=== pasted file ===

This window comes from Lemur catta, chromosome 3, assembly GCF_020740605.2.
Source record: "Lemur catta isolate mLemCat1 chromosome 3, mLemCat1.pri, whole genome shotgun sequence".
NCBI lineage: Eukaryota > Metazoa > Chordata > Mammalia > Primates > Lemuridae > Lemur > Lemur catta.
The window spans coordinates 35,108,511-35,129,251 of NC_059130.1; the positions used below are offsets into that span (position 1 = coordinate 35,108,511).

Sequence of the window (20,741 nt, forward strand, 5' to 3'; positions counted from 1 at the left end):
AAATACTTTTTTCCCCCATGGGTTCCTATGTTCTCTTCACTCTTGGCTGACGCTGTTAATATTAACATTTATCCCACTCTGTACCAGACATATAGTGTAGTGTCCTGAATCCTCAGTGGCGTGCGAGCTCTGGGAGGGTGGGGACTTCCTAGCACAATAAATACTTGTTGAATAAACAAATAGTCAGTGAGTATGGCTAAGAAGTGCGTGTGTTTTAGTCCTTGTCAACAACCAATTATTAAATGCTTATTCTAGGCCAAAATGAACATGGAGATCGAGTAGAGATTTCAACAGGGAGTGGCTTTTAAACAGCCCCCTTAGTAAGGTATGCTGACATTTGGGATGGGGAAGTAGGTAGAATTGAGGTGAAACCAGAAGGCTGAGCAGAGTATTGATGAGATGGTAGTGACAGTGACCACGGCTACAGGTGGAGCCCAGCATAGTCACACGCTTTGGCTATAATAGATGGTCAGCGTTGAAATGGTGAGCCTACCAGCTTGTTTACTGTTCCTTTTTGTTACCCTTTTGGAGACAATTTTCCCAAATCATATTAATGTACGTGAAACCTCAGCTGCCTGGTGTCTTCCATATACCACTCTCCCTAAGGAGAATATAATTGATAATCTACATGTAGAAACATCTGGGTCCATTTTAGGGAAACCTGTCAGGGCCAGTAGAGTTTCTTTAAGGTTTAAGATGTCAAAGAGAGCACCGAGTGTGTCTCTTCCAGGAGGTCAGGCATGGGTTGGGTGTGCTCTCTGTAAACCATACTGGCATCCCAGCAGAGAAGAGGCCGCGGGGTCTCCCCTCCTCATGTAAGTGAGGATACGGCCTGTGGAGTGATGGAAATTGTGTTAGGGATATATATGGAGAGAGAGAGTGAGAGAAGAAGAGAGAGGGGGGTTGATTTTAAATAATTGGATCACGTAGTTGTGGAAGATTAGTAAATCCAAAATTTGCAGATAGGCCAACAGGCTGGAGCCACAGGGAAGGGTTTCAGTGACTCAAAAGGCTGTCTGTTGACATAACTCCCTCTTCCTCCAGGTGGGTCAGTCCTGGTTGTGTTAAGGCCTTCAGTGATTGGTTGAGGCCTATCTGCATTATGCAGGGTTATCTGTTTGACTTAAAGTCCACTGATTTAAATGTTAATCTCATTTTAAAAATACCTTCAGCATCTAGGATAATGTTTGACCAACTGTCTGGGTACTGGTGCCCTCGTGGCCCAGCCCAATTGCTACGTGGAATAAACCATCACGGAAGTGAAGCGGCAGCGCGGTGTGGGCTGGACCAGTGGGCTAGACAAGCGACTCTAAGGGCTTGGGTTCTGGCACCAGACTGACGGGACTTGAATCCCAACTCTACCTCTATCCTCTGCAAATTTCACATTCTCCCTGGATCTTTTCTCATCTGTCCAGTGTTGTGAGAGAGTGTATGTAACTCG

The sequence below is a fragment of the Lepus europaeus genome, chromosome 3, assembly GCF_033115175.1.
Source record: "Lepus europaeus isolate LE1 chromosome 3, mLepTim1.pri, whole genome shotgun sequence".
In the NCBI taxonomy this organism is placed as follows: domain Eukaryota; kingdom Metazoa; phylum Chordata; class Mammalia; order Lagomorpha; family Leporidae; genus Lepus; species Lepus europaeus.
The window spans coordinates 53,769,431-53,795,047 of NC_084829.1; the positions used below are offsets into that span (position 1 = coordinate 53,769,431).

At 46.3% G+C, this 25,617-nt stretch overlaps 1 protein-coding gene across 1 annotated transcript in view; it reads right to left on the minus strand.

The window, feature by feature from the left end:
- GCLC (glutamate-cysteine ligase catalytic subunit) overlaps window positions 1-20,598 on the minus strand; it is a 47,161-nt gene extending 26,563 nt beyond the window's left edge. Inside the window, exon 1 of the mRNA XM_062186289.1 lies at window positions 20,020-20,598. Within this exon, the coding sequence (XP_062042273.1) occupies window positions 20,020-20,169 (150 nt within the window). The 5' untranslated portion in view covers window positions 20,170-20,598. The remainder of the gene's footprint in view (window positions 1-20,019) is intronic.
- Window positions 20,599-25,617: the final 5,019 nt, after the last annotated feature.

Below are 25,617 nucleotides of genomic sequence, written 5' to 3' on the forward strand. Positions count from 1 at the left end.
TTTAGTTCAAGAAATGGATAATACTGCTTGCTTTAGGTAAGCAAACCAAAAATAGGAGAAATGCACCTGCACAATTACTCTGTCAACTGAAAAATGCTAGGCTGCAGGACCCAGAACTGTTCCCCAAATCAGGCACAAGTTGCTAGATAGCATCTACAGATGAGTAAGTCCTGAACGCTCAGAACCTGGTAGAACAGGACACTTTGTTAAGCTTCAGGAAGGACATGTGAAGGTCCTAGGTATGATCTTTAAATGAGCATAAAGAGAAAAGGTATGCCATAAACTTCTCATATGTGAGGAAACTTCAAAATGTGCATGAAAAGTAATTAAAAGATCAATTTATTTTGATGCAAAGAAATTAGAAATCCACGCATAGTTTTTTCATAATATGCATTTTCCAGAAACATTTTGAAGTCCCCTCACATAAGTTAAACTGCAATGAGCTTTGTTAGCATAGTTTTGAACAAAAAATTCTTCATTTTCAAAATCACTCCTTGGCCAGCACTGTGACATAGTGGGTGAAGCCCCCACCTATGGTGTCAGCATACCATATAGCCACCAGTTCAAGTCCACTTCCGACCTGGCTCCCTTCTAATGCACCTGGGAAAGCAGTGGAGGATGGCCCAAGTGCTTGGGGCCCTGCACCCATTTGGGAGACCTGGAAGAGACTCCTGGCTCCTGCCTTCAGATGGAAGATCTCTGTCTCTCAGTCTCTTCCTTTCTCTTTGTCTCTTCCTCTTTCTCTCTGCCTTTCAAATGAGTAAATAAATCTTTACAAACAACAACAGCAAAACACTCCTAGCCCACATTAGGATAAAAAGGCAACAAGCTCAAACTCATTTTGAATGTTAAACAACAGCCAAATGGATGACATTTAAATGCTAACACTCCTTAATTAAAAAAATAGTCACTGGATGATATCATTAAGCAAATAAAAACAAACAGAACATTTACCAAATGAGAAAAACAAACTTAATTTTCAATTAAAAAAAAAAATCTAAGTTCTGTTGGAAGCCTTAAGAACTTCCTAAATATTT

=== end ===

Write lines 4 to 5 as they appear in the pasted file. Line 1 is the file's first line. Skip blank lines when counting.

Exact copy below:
The window spans coordinates 35,108,511-35,129,251 of NC_059130.1; the positions used below are offsets into that span (position 1 = coordinate 35,108,511).

Sequence of the window (20,741 nt, forward strand, 5' to 3'; positions counted from 1 at the left end):